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Robert Barron column: Never assured of privacy on phones

The operator felt she had an obligation and the right to monitor these calls
Robert’s column

We’ve certainly come a long way in information technology in a relatively short time.

We are instantly linked these days to just about anyone in the world through social media, and phones seem to have pretty much taken a back seat to today’s modern communication marvels.

But there was a time just a few decades ago when the telephone was all there was to reach out to people whom you couldn’t talk to face to face.

And they were not exactly cell phones either.

In the late 1960s when I was a youngster, my family moved to a small bay community at the end of a very long gravel highway in rural Newfoundland that was well removed from many facets of what was considered civilization.

We had a phone in the house, but you would only see one like it in a museum these days.

It’s not like there were no rotary phones at the time (I’m not that old), but in many out-of-the way places at the time, current trends in technology were always slow in coming.

This phone, which looked like something you’d see in The Waltons television series, had a crank on it that had to be turned several times before you would finally be connected to the town’s operator.

The operator would ask who you were calling and you’d say that you were trying to get in touch with someone else in the community and give her (the operator always seemed to be a woman in those days) their name.

I was just a toddler so I don’t remember how long distance phone calls were handled, and when I used the phone, it was usually to talk to one of my friends down the road.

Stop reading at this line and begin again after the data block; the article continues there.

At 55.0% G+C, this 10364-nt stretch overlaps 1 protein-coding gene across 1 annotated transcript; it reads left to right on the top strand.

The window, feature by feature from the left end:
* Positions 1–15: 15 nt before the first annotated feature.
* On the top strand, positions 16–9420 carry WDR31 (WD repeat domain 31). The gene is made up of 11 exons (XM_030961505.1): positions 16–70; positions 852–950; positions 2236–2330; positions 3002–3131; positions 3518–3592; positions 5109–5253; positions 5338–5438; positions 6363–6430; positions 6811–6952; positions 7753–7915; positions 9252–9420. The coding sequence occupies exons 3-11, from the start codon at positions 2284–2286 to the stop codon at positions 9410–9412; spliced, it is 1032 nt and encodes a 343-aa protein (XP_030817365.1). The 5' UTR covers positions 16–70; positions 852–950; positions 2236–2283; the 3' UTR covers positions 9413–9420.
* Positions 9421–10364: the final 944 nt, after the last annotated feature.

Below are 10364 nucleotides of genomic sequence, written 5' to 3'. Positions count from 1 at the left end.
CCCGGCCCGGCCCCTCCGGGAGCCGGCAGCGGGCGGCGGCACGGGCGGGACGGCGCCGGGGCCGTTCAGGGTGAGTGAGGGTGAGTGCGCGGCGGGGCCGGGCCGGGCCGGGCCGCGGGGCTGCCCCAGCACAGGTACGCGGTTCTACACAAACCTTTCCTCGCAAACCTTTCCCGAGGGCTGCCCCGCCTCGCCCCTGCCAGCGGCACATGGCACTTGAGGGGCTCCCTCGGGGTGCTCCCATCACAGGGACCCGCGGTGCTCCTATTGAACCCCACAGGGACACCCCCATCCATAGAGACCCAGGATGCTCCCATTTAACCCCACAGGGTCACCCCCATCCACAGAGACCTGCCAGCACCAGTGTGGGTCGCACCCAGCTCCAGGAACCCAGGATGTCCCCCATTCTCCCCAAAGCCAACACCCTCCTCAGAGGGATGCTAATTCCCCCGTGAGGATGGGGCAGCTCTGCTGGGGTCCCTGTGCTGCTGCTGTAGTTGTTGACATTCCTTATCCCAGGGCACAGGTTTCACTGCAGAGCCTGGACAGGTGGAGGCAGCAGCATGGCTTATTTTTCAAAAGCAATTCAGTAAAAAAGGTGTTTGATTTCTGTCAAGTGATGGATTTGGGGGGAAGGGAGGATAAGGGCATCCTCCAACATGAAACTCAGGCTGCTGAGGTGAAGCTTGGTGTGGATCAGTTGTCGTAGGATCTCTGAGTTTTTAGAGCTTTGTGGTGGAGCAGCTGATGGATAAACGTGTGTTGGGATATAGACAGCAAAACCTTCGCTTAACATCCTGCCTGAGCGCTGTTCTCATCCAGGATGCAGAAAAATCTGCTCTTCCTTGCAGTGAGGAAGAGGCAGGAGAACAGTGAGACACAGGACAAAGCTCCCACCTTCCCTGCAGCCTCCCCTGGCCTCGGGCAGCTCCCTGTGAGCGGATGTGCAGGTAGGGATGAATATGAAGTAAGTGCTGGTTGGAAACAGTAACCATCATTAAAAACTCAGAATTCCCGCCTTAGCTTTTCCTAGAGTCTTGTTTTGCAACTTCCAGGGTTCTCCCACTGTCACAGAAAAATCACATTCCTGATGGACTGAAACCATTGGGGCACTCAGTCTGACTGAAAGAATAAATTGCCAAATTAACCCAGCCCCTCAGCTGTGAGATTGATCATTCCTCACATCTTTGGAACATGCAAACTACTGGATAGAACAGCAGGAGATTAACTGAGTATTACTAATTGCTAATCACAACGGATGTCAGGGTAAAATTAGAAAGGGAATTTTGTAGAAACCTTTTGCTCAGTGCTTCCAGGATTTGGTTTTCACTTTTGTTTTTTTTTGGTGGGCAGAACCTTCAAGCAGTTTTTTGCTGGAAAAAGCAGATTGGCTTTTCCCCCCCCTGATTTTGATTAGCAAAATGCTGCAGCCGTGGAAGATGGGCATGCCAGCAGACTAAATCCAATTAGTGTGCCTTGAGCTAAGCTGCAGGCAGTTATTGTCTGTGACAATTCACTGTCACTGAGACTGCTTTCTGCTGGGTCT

There were no numbers involved that I can recall and the operator would always know the family you were trying to contact and make the connection.

For some reason, the operator felt she had an obligation and the right to monitor these calls and if you started receiving or giving answers to homework questions, she would cut into the conversation and say that’s not allowed before she cut the connection.

Astonishingly, the fact that the operator gave herself the right and moral authority to listen in on all the phone conversations in the community was never questioned by anyone that I knew of.

It just seemed to be part of the experience of living in that mining and fishing community.

If you wanted to have private conversations, you had to go and meet people personally because if you had the discussion on the phone, everyone in town would likely know the topic of the conversation within a very short time.

I expect operators would be fired and even face charges if they listened in on calls like that in today’s world, but those were different times and the practice was seen as normal and even accepted; at least in that town.

The operator had the pulse of the community in many ways and usually knew who was pregnant, in trouble with the law or cheating on their spouses before many members of their families knew themselves.

I remember that when we moved into a larger community a few years later that had normal telephones, I would always be hesitant to talk about anything personal on the phone for fear that some neighbour would bring it up to me after hearing about it through the phone gossip line.

But even the modern world offers no real privacy for phone owners.

The police and other authorities can track your movements through your cell phones and, I’m sure, can also listen in on your conversations if they felt so inclined.

I recall late one night a few years ago at my home here on the Island, an RCMP officer knocked on the door and said they were tracking some felon by following his cell phone signal and the cop believed the suspect went into my backyard.

I’m no criminal, but I’ve been wary of my cell phone ever since.

But, regardless of the fact that I consider this an invasion of people’s personal privacy, I bet no one would cut me off if I were sharing my homework on the phone.

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Robert Barron

About the Author: Robert Barron

Since 2016, I've had had the pleasure of working with our dedicated staff and community in the Cowichan Valley.
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